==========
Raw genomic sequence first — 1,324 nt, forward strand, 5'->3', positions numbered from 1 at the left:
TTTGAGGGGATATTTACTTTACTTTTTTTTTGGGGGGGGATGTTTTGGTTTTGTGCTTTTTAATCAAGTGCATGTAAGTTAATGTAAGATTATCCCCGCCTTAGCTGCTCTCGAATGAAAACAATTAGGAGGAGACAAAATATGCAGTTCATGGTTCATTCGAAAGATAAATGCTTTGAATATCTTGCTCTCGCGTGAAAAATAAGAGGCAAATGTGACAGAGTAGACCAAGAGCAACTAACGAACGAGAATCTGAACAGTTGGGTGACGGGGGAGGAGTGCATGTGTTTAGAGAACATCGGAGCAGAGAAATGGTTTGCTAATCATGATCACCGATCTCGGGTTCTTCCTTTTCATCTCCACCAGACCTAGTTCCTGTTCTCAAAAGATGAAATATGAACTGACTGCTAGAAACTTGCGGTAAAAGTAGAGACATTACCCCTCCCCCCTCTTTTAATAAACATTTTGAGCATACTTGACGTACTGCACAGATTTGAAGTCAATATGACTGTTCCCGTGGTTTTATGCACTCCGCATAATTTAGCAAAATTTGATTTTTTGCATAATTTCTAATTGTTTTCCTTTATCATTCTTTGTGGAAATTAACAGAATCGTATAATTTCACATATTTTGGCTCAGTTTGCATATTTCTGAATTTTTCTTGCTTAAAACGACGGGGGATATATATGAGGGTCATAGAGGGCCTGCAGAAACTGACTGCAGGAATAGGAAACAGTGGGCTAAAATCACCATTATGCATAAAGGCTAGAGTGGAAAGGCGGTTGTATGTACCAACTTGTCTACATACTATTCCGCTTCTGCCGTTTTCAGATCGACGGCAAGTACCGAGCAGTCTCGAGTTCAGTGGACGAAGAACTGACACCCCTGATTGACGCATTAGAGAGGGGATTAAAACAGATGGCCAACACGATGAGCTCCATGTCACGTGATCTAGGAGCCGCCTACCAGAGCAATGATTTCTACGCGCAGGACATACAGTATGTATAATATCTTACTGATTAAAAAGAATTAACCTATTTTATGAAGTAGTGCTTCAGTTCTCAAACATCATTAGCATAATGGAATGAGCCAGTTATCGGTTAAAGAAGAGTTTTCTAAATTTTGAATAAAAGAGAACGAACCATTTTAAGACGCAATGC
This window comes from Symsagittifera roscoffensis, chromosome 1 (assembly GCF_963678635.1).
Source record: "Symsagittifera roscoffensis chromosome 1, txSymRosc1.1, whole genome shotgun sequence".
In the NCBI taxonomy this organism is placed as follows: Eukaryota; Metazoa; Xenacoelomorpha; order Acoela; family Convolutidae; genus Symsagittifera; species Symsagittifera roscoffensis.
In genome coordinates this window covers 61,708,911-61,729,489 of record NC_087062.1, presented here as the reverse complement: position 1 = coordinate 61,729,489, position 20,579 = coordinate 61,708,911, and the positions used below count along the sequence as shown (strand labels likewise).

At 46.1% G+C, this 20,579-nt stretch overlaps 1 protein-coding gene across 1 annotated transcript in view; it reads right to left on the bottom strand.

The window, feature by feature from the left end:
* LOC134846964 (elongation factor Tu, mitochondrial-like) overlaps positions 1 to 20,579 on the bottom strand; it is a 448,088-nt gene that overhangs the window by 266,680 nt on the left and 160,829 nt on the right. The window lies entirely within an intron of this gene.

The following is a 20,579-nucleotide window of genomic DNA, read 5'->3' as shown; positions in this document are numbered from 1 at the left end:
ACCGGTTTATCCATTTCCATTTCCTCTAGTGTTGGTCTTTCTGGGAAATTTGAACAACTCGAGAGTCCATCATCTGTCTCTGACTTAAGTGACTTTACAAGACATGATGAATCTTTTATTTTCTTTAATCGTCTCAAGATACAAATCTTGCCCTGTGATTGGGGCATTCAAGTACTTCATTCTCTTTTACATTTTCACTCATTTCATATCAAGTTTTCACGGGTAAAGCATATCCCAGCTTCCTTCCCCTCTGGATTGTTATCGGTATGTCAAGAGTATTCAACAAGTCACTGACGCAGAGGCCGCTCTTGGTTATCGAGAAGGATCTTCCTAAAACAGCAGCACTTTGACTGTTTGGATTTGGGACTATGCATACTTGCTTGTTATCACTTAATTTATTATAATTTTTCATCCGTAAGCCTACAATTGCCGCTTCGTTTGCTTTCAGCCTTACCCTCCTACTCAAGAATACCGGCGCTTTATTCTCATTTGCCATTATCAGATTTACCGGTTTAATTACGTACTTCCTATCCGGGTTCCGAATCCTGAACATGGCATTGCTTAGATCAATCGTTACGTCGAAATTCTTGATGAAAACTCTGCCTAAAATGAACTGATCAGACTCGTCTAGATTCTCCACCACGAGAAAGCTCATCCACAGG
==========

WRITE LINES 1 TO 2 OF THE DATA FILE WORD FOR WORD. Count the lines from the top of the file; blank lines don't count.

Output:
Raw genomic sequence first — 1,324 nt, forward strand, 5'->3', positions numbered from 1 at the left:
TTTGAGGGGATATTTACTTTACTTTTTTTTTGGGGGGGGATGTTTTGGTTTTGTGCTTTTTAATCAAGTGCATGTAAGTTAATGTAAGATTATCCCCGCCTTAGCTGCTCTCGAATGAAAACAATTAGGAGGAGACAAAATATGCAGTTCATGGTTCATTCGAAAGATAAATGCTTTGAATATCTTGCTCTCGCGTGAAAAATAAGAGGCAAATGTGACAGAGTAGACCAAGAGCAACTAACGAACGAGAATCTGAACAGTTGGGTGACGGGGGAGGAGTGCATGTGTTTAGAGAACATCGGAGCAGAGAAATGGTTTGCTAATCATGATCACCGATCTCGGGTTCTTCCTTTTCATCTCCACCAGACCTAGTTCCTGTTCTCAAAAGATGAAATATGAACTGACTGCTAGAAACTTGCGGTAAAAGTAGAGACATTACCCCTCCCCCCTCTTTTAATAAACATTTTGAGCATACTTGACGTACTGCACAGATTTGAAGTCAATATGACTGTTCCCGTGGTTTTATGCACTCCGCATAATTTAGCAAAATTTGATTTTTTGCATAATTTCTAATTGTTTTCCTTTATCATTCTTTGTGGAAATTAACAGAATCGTATAATTTCACATATTTTGGCTCAGTTTGCATATTTCTGAATTTTTCTTGCTTAAAACGACGGGGGATATATATGAGGGTCATAGAGGGCCTGCAGAAACTGACTGCAGGAATAGGAAACAGTGGGCTAAAATCACCATTATGCATAAAGGCTAGAGTGGAAAGGCGGTTGTATGTACCAACTTGTCTACATACTATTCCGCTTCTGCCGTTTTCAGATCGACGGCAAGTACCGAGCAGTCTCGAGTTCAGTGGACGAAGAACTGACACCCCTGATTGACGCATTAGAGAGGGGATTAAAACAGATGGCCAACACGATGAGCTCCATGTCACGTGATCTAGGAGCCGCCTACCAGAGCAATGATTTCTACGCGCAGGACATACAGTATGTATAATATCTTACTGATTAAAAAGAATTAACCTATTTTATGAAGTAGTGCTTCAGTTCTCAAACATCATTAGCATAATGGAATGAGCCAGTTATCGGTTAAAGAAGAGTTTTCTAAATTTTGAATAAAAGAGAACGAACCATTTTAAGACGCAATGC